Private Fire Protection Careers

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Most individuals interested in getting into the fire profession start by pursuing one or more of the jobs discussed in Chapter three. There are a variety of reasons a person may fail to achieve a job in public fire protection. First and foremost is competition. For every job in the firefighting profession, there may be hundreds of candidates. This may force an interested person to seek an alternative fire protection career.

The second reason that a person looks at the private sector is the physical demands placed on the firefighter. There are thousands of candidates who are equal to the mental challenge of fire protection but who cannot meet the physical demands of strength and agility. Very small physical flaws, such as a minor spinal defect or color blindness, can cause a person to be eliminated from competition.

A third reason that one might look at private sector fire protection is the intellectual challenge of private enterprise fire protection engineering. Very few firefighting agencies employ fire protection engineers, but almost all of the major industries do. This aspect of fire protection is often more challenging and financially rewarding than municipal fire protection.

A final reason that a person might look at the private sector in fire protection is the future. Over the past few decades, more and more emphasis has been placed on private fire protection. It is anticipated that this trend will continue well into the future.

One should not consider private fire protection "second best." Private fire protection contains some of the greatest challenges in the profession. The reason we discuss it after the public fire departments is the public perception that firefighting is fire protection. Many of the jobs we will discuss in this chapter require a great deal of education and experience.

There are probably more people involved in fire protection in the private sector than in the public sector. The jobs are not obvious, and most of them do not deal with handling emergencies at all. They focus on either prevention or preparation for emergencies.

Private Fire Departments

There are actually private fire departments, ones not financed or managed by any level of the government. Most of these are in the petrochemical, aircraft, or aerospace industries. These fire departments protect very specific facilities. A classic example of such a private fire department can be seen at such companies as Boeing and McDonnell Douglas. Some very large security firms like Wackenhut also provide private fire protection services as a part of a total security system.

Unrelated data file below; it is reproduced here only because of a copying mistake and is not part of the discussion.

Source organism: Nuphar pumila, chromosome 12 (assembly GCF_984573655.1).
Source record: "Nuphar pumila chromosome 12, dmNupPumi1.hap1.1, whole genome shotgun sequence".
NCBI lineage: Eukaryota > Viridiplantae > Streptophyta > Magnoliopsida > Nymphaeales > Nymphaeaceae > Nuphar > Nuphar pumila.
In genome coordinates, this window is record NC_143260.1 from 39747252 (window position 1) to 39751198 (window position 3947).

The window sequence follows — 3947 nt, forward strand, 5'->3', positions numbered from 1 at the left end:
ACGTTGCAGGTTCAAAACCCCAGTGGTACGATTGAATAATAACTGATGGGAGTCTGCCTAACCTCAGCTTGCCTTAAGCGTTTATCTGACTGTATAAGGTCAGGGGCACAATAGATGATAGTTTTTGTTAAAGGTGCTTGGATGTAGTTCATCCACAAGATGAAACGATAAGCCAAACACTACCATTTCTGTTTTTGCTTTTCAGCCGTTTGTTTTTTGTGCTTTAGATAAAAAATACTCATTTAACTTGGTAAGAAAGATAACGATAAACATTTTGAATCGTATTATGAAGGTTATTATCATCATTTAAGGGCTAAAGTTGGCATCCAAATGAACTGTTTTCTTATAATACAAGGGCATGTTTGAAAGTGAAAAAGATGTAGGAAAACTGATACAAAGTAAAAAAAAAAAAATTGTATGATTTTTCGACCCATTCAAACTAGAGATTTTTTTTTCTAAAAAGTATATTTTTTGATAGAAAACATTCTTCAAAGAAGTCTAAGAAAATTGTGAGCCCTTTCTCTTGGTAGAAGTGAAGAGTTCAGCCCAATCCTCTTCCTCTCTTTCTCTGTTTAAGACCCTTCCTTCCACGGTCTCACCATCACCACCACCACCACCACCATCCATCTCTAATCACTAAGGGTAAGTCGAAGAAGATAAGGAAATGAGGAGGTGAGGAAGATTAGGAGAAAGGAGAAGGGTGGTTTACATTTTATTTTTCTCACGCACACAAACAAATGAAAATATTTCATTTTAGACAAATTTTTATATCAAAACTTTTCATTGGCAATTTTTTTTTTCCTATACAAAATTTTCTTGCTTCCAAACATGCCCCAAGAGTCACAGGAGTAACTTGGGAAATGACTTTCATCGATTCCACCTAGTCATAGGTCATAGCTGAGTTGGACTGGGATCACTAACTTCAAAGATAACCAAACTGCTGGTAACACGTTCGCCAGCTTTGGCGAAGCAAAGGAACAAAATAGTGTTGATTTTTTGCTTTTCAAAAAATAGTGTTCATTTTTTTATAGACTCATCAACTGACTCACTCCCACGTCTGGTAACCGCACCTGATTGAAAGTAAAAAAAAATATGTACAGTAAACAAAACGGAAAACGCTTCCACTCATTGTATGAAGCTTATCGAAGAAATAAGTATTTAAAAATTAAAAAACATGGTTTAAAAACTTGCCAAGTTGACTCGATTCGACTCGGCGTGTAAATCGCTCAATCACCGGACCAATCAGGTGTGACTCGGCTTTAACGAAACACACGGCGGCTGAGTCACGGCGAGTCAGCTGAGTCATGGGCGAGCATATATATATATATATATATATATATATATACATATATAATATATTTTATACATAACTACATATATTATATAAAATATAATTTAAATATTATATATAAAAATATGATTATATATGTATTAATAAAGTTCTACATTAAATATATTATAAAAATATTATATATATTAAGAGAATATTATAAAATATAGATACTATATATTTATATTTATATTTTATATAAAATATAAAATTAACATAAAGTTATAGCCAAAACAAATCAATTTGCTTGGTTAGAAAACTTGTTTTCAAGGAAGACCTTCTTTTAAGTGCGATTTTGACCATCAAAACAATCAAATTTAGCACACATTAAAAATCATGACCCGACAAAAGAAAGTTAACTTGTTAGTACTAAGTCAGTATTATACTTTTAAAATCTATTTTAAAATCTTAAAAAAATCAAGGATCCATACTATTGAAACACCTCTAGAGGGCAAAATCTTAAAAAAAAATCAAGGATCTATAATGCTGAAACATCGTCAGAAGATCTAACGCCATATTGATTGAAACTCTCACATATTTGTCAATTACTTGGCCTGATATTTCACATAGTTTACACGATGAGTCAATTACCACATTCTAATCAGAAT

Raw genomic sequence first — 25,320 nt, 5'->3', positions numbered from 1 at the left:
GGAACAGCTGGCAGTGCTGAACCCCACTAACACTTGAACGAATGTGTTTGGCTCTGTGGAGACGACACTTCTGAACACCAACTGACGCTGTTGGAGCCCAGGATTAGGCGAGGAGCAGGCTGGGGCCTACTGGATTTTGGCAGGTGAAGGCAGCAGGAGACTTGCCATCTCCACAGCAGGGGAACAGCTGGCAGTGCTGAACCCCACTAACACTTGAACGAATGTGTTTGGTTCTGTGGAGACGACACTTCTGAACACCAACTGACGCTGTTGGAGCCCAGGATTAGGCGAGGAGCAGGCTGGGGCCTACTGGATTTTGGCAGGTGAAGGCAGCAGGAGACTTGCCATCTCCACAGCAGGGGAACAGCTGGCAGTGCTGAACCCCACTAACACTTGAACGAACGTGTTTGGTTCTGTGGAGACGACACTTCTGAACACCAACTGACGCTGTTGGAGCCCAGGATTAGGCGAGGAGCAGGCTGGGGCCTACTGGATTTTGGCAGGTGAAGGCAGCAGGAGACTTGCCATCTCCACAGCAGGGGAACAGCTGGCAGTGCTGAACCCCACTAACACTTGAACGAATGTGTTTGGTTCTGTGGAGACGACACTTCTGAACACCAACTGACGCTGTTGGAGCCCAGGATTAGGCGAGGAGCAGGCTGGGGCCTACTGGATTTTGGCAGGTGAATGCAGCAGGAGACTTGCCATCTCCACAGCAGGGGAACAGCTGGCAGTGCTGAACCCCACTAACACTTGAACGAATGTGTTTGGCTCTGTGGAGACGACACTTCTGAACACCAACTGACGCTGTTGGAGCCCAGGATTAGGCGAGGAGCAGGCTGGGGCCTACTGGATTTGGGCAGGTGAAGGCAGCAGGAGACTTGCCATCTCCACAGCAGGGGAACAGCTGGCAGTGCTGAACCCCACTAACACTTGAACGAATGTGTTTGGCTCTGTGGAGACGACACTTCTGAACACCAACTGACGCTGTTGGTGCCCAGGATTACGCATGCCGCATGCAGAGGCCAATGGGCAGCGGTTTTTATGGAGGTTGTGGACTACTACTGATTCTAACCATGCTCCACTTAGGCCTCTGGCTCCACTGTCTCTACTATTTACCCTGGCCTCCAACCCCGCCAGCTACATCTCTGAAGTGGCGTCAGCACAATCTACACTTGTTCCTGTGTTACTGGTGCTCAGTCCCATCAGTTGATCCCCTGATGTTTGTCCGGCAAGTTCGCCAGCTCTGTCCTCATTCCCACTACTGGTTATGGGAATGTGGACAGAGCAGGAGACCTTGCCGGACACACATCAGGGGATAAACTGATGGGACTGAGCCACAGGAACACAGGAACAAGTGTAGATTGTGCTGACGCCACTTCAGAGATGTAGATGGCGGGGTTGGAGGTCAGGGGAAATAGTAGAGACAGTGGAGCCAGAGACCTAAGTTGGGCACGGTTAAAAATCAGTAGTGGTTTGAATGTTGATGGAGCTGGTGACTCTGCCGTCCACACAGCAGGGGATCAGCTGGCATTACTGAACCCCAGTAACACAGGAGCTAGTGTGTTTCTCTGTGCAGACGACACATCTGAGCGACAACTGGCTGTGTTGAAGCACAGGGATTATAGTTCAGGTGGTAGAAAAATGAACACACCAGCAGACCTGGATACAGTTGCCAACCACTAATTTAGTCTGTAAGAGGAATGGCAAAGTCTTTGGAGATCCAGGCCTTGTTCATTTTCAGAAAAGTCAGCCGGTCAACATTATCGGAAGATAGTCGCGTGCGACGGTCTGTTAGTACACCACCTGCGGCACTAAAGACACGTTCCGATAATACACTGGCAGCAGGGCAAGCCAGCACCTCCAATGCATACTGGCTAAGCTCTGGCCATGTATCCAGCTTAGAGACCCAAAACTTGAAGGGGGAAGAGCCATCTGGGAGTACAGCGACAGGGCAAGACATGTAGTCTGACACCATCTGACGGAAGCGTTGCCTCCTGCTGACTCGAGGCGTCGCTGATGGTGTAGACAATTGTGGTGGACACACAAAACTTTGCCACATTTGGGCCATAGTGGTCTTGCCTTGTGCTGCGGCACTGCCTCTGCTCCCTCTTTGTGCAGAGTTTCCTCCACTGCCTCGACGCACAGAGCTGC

Probably one of the most famous firefighters in the world is a private firefighter Red Adair. A film starring John Wayne was once made about his life and the tremendous challenges he faced while fighting oil fires. But, one does not become a free lance firefighter. A private fire department is structured much like a public one. The point of entry is at the "rookie" level, they are paramilitary in nature, and the actual jobs performed are very similar.

The biggest distinction is that they usually serve only one very specific area and are highly specialized. Some private fire departments protect facilities that cost millions of dollars more than the surrounding communities served by the municipal fire departments. Often these jobs require a great deal of time on fire inspection, to make sure that all precautions are taken to prevent a catastrophe from occurring.

One private fire department, the Rural Metro Fire Department, is located near Phoenix, Arizona. It is the possible origin of many fire agencies that are organized and managed on a profit basis. To date, there are over a half dozen communities with private fire departments. There is an organization called American Emergency Services in Wheaton, Illinois, and Valley Fire Services in Grants Pass, Oregon. In Chapter Nine, a special section identifies an organization dedicated to this type of fire agency.